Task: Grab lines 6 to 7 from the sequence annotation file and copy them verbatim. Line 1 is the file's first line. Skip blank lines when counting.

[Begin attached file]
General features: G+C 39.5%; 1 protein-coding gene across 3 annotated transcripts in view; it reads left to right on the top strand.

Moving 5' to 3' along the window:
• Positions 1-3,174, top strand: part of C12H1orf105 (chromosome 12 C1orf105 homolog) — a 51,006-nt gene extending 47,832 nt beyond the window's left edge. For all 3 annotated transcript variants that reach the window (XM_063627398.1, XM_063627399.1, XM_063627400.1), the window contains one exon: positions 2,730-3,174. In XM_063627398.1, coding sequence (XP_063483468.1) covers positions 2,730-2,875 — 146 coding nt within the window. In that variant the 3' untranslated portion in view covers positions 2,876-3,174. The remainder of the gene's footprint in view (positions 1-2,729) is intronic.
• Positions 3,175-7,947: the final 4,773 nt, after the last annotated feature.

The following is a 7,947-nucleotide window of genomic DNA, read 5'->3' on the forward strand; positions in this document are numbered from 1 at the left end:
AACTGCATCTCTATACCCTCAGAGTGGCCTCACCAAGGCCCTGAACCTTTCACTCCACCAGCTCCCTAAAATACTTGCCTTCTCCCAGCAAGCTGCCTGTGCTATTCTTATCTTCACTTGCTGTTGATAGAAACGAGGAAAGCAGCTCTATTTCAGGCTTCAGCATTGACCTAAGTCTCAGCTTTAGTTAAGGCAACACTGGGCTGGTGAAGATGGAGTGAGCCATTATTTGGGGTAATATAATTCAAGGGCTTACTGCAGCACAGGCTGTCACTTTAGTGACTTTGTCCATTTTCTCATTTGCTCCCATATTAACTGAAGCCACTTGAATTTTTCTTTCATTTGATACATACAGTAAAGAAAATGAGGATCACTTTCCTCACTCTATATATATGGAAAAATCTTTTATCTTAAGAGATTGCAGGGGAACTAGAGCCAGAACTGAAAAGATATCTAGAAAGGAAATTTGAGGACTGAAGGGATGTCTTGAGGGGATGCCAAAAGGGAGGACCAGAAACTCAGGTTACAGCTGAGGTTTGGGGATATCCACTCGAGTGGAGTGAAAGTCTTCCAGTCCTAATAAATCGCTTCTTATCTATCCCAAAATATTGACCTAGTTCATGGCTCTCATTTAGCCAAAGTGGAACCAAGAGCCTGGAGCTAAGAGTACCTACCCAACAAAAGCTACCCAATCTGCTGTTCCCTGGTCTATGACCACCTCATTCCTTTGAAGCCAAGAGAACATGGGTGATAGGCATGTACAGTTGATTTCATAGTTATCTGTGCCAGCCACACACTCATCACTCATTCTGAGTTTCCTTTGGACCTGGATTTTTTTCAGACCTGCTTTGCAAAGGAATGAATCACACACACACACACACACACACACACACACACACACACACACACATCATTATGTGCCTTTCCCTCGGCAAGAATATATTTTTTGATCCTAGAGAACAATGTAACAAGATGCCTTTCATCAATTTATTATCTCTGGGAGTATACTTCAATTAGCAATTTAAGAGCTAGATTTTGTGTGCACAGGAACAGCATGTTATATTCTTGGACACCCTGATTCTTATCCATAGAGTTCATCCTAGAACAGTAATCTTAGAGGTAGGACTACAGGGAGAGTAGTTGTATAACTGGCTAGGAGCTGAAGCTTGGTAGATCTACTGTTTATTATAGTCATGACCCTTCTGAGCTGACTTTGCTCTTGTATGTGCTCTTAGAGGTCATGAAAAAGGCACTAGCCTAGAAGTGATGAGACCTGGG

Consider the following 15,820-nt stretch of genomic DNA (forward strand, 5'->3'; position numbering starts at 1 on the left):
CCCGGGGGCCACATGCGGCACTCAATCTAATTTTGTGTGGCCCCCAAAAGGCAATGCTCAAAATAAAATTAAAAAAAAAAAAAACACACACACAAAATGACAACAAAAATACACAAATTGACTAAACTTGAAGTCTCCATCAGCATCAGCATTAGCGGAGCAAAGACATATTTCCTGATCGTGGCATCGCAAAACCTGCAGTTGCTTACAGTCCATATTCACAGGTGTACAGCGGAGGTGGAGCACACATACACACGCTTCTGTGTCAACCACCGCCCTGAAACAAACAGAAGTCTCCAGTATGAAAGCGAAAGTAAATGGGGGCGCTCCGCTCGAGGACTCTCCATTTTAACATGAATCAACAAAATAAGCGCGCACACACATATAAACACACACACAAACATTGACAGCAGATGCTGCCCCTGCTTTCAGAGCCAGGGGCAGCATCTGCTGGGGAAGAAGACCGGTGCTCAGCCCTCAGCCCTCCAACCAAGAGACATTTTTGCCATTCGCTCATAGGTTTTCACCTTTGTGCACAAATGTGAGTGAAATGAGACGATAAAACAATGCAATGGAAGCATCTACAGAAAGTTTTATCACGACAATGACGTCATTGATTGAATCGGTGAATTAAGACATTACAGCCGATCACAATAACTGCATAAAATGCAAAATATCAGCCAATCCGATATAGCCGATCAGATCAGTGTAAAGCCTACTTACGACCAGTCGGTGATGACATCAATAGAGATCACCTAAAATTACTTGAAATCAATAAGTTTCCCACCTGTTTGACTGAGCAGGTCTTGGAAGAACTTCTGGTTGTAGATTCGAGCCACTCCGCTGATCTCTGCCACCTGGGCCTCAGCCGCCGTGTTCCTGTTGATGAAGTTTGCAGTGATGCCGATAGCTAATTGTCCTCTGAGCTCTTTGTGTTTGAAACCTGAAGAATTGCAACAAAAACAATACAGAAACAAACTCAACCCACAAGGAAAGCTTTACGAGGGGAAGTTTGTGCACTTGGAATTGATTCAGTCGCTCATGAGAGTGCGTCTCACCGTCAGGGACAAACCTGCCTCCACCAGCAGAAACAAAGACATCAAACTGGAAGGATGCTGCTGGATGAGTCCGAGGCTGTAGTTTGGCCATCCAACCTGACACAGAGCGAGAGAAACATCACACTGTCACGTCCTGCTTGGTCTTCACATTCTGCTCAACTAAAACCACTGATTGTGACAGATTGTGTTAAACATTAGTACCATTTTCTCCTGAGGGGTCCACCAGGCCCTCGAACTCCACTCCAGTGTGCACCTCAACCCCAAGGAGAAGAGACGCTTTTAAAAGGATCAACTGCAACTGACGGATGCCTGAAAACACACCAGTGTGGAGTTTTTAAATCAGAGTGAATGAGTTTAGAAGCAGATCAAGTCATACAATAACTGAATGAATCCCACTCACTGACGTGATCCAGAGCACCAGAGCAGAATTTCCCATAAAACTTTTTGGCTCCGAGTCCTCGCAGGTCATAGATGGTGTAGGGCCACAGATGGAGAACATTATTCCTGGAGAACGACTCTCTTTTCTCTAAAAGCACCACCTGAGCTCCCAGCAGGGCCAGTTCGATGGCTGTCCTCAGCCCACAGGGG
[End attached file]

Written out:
AACTGCATCTCTATACCCTCAGAGTGGCCTCACCAAGGCCCTGAACCTTTCACTCCACCAGCTCCCTAAAATACTTGCCTTCTCCCAGCAAGCTGCCTGTGCTATTCTTATCTTCACTTGCTGTTGATAGAAACGAGGAAAGCAGCTCTATTTCAGGCTTCAGCATTGACCTAAGTCTCAGCTTTAGTTAAGGCAACACTGGGCTGGTGAAGATGGAGTGAGCCATTATTTGGGGTAATATAATTCAAGGGCTTACTGCAGCACAGGCTGTCACTTTAGTGACTTTGTCCATTTTCTCATTTGCTCCCATATTAACTGAAGCCACTTGAATTTTTCTTTCATTTGATACATACAGTAAAGAAAATGAGGATCACTTTCCTCACTCTATATATATGGAAAAATCTTTTATCTTAAGAGATTGCAGGGGAACTAGAGCCAGAACTGAAAAGATATCTAGAAAGGAAATTTGAGGACTGAAGGGATGTCTTGAGGGGATGCCAAAAGGGAGGACCAGAAACTCAGGTTACAGCTGAGGTTTGGGGATATCCACTCGAGTGGAGTGAAAGTCTTCCAGTCCTAATAAATCGCTTCTTATCTATCCCAAAATATTGACCTAGTTCATGGCTCTCATTTAGCCAAAGTGGAACCAAGAGCCTGGAGCTAAGAGTACCTACCCAACAAAAGCTACCCAATCTGCTGTTCCCTGGTCTATGACCACCTCATTCCTTTGAAGCCAAGAGAACATGGGTGATAGGCATGTACAGTTGATTTCATAGTTATCTGTGCCAGCCACACACTCATCACTCATTCTGAGTTTCCTTTGGACCTGGATTTTTTTCAGACCTGCTTTGCAAAGGAATGAATCACACACACACACACACACACACACACACACACACACACACACACATCATTATGTGCCTTTCCCTCGGCAAGAATATATTTTTTGATCCTAGAGAACAATGTAACAAGATGCCTTTCATCAATTTATTATCTCTGGGAGTATACTTCAATTAGCAATTTAAGAGCTAGATTTTGTGTGCACAGGAACAGCATGTTATATTCTTGGACACCCTGATTCTTATCCATAGAGTTCATCCTAGAACAGTAATCTTAGAGGTAGGACTACAGGGAGAGTAGTTGTATAACTGGCTAGGAGCTGAAGCTTGGTAGATCTACTGTTTATTATAGTCATGACCCTTCTGAGCTGACTTTGCTCTTGTATGTGCTCTTAGAGGTCATGAAAAAGGCACTAGCCTAGAAGTGATGAGACCTGGG

Consider the following 15,820-nt stretch of genomic DNA (forward strand, 5'->3'; position numbering starts at 1 on the left):